Attorneys representing Gloria Satterfield‘s family in a lawsuit against Alex Murdaugh are moving full-speed ahead in their quest to hold the institutions and persons accountable for their involvement in the scheme to steal $4.3 million in a secret settlement
South Carolina attorneys Eric Bland and Ronald Richter filed 68 pages of documents this week in a motion that asks the probate court of Hampton County to hold Chad Westendorf, vice president at Palmetto State Bank and president of Independent Banks of South Carolina, in contempt of court for his actions as the personal representative of Satterfield’s estate.
The motion also takes aim at Palmetto State Bank for its alleged liability in the scheme.
Satterfield, who was the Murdaugh family’s housekeeper for more than two decades, died after an alleged trip and fall accident at Alex Murdaugh’s home in February 2018.
In the last few weeks, Bland has uncovered documents that show how Alex Murdaugh concocted a plan to steal millions in the aftermath of Satterfield’s death.
Murdaugh recruited his best friend Cory Fleming to sue him on behalf of her estate and convinced Gloria’s sons to sign over their personal representative rights to Westendorf so that Fleming wouldn’t be legally obligated to tell the Satterfield family what was going on with the settlement, according to Bland.
Documents filed this week show how Westendorf — and Palmetto State Bank — allegedly played important roles in the scheme.
As a personal representative of an estate, Westendorf was in charge of managing the money of the estate and distributing the checks from the settlement. He was also obligated to fulfill his duties as an officer of the court.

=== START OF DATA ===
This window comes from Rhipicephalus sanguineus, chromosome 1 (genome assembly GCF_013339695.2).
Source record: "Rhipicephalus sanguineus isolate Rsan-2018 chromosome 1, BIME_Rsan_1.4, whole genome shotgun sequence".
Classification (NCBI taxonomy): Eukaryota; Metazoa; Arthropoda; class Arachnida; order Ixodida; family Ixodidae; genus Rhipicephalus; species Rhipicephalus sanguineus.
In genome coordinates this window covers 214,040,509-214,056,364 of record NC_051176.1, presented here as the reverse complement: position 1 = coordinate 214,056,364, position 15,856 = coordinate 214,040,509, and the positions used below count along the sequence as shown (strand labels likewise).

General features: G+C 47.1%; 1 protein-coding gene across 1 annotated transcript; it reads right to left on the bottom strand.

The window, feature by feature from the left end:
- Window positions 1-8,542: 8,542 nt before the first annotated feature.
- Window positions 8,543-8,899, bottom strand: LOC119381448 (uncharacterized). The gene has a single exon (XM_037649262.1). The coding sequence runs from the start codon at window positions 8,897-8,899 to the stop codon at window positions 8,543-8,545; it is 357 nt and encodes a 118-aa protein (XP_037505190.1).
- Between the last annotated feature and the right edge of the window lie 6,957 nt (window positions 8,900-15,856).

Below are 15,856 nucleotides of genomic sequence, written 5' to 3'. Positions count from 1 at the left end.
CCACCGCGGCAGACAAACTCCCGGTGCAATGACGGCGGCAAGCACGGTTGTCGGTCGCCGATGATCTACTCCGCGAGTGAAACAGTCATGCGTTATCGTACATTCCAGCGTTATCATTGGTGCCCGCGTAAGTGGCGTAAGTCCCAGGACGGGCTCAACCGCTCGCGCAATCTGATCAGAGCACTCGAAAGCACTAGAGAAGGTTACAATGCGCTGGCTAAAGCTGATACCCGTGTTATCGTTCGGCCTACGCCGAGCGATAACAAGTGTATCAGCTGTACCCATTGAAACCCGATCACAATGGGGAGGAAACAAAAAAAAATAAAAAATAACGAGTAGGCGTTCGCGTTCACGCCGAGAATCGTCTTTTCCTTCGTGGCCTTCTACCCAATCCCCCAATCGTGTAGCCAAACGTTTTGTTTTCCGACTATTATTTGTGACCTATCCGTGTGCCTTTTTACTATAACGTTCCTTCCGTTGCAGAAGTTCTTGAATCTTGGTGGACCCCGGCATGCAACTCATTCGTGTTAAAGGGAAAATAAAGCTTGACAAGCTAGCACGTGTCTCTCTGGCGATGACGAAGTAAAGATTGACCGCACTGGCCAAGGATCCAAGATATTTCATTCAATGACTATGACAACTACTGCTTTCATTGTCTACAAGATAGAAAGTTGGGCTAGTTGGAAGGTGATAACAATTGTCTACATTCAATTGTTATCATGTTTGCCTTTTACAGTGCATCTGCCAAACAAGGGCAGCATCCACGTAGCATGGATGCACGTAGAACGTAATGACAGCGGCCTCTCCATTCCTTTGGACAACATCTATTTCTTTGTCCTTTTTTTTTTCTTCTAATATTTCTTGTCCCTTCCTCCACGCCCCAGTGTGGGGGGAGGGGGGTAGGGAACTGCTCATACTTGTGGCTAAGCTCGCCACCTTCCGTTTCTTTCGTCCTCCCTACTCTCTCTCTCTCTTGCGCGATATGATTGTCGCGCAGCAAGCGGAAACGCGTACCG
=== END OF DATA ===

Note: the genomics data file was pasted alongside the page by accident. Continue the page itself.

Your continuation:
When Judge Carmen Mullen approved the $4.3 million settlement in 2019, Westendorf was obligated under court order to distribute $2.8 million to Satterfield’s sons.
“He was supposed to be the backstop if Cory or Alex were doing anything inappropriate, he was supposed to say ‘whoa, whoa whoa… I’m the one distributing the checks and I need to get (Gloria’s sons) their $2.8 million and I have to pay $50,000 to probate court,'” Bland said.
According to Bland, the probate court typically sends multiple letters and emails asking officers of the court who are handling wrongful death settlements to provide the court updates.
“I didn’t find any letters to Chad (Westendorf) that asked for status reports,” Bland said. “That’s stunning to me.”
Bland said that Westendorf also had duties to communicate with the heirs of the estate. He failed at that, too.
“He didn’t do one thing right in this,” Bland said of Westendorf. “He never communicated to these boys the entire time.”
Bland’s latest motion includes photocopies of four checks worth $4.3 million that Westendorf failed to distribute correctly.
Westendorf should have caught the “Forge” scheme, according to Bland. Murdaugh and Fleming allegedly claimed they were doing a structured settlement for Satterfield’s sons through a legitimate company called Forge Consulting LLC. Instead, Fleming made checks out to “Forge” after Murdaugh opened up a Bank of America account under that name.